The results are in and we are proud to announce the winners of the latest Core77 1 Hour Design Challenge: Voting Booth! There was a wonderful selection of entries in this round, and the lead up to November 4th provided some nice design fuel. Thanks to everyone who participated, and make sure to check out all the entries in the forum.
Our esteemed judges on this this challenge were William Drenttel and Jessica Helfand of Winterhouse, creators of The Polling Place Photo Project (now a New York Times project) and founding editors of Design Observer. Here are their overall impressions:
Voting is a serious civic activity--perhaps the most important citizen engagement in a democracy. The challenge of one-hour solutions for voting booths might seem to run contrary to the scope and complexity of the enterprise, but we are nonetheless impressed with the range of solutions offered here. Some are serious, some are playful, and some are politically ironic. A carnival ride where you see the future implications of your vote? A monkey with a tamborine superimposed between the candidates? Throwing rocks at the portraits of the candidates you least like? We are amused. We are going to (generally) error, though, on the side of serious proposals, these being serious times. Congratulations to the winners, and thank you to all who took the time to participate.
And now for the winners...
First Place:"Vote with Style" Voting Tree, by vinishree
Judges' Comments: The idea of conflating the act of voting with a sculptural gesture is a novel idea. This proposal also seemed to balance the public/private balance of voting in a graceful manner: by invoking the nature of a tree, albeit an artificial one with paper leaves, the notion of public participation feels less like a rally and more like a kind of grounded act. There's also something nice about voting outside, in a park or park-like environment. Together, these references--that you're contributing to a larger environmental awareness, that your vote adds to others and collectively bespeaks a kind of united public activism--lends a tone of noble, yet natural gravitas to the idea of voting as a conduit to establishing a kind of anchored, responsible, human national governance. And that's a good thing.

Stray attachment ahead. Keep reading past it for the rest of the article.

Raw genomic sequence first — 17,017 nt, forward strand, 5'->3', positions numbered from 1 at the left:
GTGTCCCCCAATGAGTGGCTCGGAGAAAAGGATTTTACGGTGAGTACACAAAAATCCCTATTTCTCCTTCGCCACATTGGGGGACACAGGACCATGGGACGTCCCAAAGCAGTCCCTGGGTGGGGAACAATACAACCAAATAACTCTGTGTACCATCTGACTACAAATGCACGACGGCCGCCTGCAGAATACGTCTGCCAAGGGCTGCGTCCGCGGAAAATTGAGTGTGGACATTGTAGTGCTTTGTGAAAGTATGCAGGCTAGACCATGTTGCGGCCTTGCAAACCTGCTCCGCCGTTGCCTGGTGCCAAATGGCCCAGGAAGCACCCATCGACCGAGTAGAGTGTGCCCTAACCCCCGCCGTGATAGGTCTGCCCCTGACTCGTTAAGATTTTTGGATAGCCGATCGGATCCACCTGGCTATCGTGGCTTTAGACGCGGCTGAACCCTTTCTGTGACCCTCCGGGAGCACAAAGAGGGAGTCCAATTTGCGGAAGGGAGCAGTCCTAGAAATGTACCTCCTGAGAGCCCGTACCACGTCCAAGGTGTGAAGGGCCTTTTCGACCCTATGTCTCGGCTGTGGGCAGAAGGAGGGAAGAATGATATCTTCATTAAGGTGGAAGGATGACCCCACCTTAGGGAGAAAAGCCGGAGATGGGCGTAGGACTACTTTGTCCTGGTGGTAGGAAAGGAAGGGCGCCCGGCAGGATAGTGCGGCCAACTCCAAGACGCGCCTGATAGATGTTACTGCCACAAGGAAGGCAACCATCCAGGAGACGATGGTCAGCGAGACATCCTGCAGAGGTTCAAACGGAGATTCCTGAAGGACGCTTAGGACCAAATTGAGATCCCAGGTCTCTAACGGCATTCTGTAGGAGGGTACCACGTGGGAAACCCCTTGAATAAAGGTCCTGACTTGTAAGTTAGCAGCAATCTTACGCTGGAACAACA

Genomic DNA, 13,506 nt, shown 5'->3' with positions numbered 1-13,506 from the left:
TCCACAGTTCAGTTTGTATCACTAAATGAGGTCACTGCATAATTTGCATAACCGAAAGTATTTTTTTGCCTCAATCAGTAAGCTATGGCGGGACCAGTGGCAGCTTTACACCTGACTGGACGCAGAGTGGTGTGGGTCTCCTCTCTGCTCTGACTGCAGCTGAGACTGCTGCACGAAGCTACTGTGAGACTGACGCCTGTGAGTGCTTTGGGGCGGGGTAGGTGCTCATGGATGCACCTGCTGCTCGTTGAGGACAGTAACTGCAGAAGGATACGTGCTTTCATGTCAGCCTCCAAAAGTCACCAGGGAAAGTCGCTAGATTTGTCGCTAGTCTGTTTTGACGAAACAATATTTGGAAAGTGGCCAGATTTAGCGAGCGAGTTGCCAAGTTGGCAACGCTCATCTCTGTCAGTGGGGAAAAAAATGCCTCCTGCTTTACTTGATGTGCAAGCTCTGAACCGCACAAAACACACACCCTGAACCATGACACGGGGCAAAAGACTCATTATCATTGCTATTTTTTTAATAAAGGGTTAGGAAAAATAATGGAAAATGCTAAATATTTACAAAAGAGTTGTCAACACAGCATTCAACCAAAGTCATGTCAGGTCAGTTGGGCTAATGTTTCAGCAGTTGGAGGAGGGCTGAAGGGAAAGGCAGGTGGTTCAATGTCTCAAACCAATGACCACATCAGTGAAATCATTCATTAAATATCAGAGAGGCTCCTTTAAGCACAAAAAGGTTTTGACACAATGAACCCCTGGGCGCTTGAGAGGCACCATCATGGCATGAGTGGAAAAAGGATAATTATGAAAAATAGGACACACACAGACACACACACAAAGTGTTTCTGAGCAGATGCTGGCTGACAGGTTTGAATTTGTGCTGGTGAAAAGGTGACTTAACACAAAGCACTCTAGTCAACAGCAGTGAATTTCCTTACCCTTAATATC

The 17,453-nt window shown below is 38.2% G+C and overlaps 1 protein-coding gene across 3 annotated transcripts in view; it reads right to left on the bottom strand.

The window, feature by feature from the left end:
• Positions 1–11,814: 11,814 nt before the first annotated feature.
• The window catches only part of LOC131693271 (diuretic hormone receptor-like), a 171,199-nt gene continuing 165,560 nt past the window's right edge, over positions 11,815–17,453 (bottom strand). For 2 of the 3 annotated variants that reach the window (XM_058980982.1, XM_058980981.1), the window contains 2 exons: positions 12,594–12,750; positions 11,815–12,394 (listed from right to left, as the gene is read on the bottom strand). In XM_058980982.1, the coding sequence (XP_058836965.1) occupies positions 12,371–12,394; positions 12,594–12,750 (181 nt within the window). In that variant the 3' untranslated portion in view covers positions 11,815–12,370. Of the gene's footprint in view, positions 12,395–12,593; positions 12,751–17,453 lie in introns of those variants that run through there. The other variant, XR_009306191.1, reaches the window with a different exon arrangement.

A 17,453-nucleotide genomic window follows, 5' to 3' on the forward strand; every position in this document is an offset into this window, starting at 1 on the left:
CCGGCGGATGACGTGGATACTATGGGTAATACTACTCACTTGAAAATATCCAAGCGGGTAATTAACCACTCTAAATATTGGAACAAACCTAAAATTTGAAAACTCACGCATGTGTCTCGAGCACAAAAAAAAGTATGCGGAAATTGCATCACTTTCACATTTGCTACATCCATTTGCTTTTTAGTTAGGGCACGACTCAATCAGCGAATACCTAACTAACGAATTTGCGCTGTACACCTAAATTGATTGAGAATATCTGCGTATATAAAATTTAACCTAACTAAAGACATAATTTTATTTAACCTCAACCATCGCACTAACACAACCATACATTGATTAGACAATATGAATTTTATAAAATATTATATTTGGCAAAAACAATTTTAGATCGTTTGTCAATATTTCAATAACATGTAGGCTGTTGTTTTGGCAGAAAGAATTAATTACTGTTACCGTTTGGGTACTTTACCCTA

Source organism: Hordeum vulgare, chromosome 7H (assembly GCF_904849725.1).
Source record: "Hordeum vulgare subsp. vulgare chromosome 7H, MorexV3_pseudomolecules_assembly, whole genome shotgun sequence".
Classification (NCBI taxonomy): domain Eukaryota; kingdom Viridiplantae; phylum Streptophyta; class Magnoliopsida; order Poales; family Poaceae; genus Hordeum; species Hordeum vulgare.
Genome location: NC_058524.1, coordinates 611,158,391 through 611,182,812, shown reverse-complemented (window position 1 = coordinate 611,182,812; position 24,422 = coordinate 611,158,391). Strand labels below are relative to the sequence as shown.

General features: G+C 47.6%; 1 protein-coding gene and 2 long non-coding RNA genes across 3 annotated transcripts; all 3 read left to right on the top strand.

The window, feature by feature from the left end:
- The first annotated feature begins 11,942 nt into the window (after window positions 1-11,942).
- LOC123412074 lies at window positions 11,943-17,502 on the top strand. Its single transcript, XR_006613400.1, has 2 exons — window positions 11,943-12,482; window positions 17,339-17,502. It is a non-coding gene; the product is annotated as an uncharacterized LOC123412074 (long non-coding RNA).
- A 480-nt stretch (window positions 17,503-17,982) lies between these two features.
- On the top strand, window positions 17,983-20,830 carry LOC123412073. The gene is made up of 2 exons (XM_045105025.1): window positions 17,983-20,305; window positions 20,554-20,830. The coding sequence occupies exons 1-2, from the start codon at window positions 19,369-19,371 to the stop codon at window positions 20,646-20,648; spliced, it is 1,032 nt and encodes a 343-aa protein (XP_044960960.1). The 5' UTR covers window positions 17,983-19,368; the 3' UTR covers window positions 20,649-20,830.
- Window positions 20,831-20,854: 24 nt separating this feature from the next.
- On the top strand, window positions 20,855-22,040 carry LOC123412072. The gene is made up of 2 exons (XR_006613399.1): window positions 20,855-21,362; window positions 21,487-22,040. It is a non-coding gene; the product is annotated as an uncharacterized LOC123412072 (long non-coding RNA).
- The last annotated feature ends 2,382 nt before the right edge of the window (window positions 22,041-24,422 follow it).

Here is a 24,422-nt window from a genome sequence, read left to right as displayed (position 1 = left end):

Second Place: Portable Voting Booth, by firenzee
Judge's Comments: If gestures of permanence represent voting as a grounded activity, then the portable voting experience is, arguably, a misguided notion. However, it acknowledges the fleeting, nomadic nature of contemporary life, and in this respect, the portable voting booth--that includes collabsible walls and a handle for easy carrying--seems a plausible proposal. Lightweight construction and red-blue bipartisan color codes make it an instantly recognizable form, and represent a strategy for bringing the voting to the people--as opposed to getting people to the polls--which may well be worth considering in future elections.
Third place: Bipartisan Shape Sorters, by njessee
Judge's Comments: Many of the entries fell into the category of editorial commentary--among these, the voting experience as carnival ride made us laugh, as did the notion of throwing stones at your least favorite candidate and casting your vote, by conjecture, for the least blemished portrait--but this one impressed us with its sheer simplicity. Sure, voting along party lines isn't an option in many states, but for those who are party-centric, have small children, are time-pressed, entertainment-challenged or, well, illiterate, this solution is the closest thing we saw to a slam-dunk. It's a sad reflection on a country that would rather watch Dancing With The Stars than get their sorry asses over to a polling booth, but given the short attention span that characterizes a striking part of the population, this one might not be such a bad idea.
View all the entries to the Voting Booth challenge here.
View past Core77 1 Hour Design Challenges: